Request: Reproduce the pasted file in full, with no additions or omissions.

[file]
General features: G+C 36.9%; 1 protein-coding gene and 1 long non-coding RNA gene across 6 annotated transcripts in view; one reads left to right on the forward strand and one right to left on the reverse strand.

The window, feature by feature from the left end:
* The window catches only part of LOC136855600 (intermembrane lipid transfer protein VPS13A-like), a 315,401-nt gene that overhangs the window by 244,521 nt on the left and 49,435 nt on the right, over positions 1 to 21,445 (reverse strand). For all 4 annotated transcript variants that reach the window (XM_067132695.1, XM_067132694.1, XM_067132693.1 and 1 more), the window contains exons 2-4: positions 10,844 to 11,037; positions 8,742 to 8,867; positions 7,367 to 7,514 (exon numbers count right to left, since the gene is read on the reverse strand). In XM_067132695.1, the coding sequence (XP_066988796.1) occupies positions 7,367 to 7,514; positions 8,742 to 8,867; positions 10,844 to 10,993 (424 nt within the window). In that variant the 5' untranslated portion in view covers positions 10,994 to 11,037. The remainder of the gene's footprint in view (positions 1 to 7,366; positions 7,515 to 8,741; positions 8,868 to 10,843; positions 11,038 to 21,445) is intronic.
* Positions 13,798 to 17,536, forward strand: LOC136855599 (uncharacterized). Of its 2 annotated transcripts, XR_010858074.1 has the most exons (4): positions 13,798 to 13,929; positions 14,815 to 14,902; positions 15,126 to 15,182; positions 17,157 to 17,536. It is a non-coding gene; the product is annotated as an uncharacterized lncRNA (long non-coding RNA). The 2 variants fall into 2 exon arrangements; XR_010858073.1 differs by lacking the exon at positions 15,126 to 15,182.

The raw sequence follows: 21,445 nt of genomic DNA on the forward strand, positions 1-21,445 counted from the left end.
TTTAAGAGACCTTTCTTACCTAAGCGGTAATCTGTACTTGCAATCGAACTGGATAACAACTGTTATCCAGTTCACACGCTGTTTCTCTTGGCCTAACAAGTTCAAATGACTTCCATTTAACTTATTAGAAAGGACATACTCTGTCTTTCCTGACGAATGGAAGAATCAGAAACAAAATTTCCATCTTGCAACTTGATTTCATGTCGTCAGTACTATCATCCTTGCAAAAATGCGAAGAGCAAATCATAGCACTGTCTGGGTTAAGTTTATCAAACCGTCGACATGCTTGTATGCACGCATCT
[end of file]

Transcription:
General features: G+C 36.9%; 1 protein-coding gene and 1 long non-coding RNA gene across 6 annotated transcripts in view; one reads left to right on the forward strand and one right to left on the reverse strand.

The window, feature by feature from the left end:
* The window catches only part of LOC136855600 (intermembrane lipid transfer protein VPS13A-like), a 315,401-nt gene that overhangs the window by 244,521 nt on the left and 49,435 nt on the right, over positions 1 to 21,445 (reverse strand). For all 4 annotated transcript variants that reach the window (XM_067132695.1, XM_067132694.1, XM_067132693.1 and 1 more), the window contains exons 2-4: positions 10,844 to 11,037; positions 8,742 to 8,867; positions 7,367 to 7,514 (exon numbers count right to left, since the gene is read on the reverse strand). In XM_067132695.1, the coding sequence (XP_066988796.1) occupies positions 7,367 to 7,514; positions 8,742 to 8,867; positions 10,844 to 10,993 (424 nt within the window). In that variant the 5' untranslated portion in view covers positions 10,994 to 11,037. The remainder of the gene's footprint in view (positions 1 to 7,366; positions 7,515 to 8,741; positions 8,868 to 10,843; positions 11,038 to 21,445) is intronic.
* Positions 13,798 to 17,536, forward strand: LOC136855599 (uncharacterized). Of its 2 annotated transcripts, XR_010858074.1 has the most exons (4): positions 13,798 to 13,929; positions 14,815 to 14,902; positions 15,126 to 15,182; positions 17,157 to 17,536. It is a non-coding gene; the product is annotated as an uncharacterized lncRNA (long non-coding RNA). The 2 variants fall into 2 exon arrangements; XR_010858073.1 differs by lacking the exon at positions 15,126 to 15,182.

The raw sequence follows: 21,445 nt of genomic DNA on the forward strand, positions 1-21,445 counted from the left end.
TTTAAGAGACCTTTCTTACCTAAGCGGTAATCTGTACTTGCAATCGAACTGGATAACAACTGTTATCCAGTTCACACGCTGTTTCTCTTGGCCTAACAAGTTCAAATGACTTCCATTTAACTTATTAGAAAGGACATACTCTGTCTTTCCTGACGAATGGAAGAATCAGAAACAAAATTTCCATCTTGCAACTTGATTTCATGTCGTCAGTACTATCATCCTTGCAAAAATGCGAAGAGCAAATCATAGCACTGTCTGGGTTAAGTTTATCAAACCGTCGACATGCTTGTATGCACGCATCT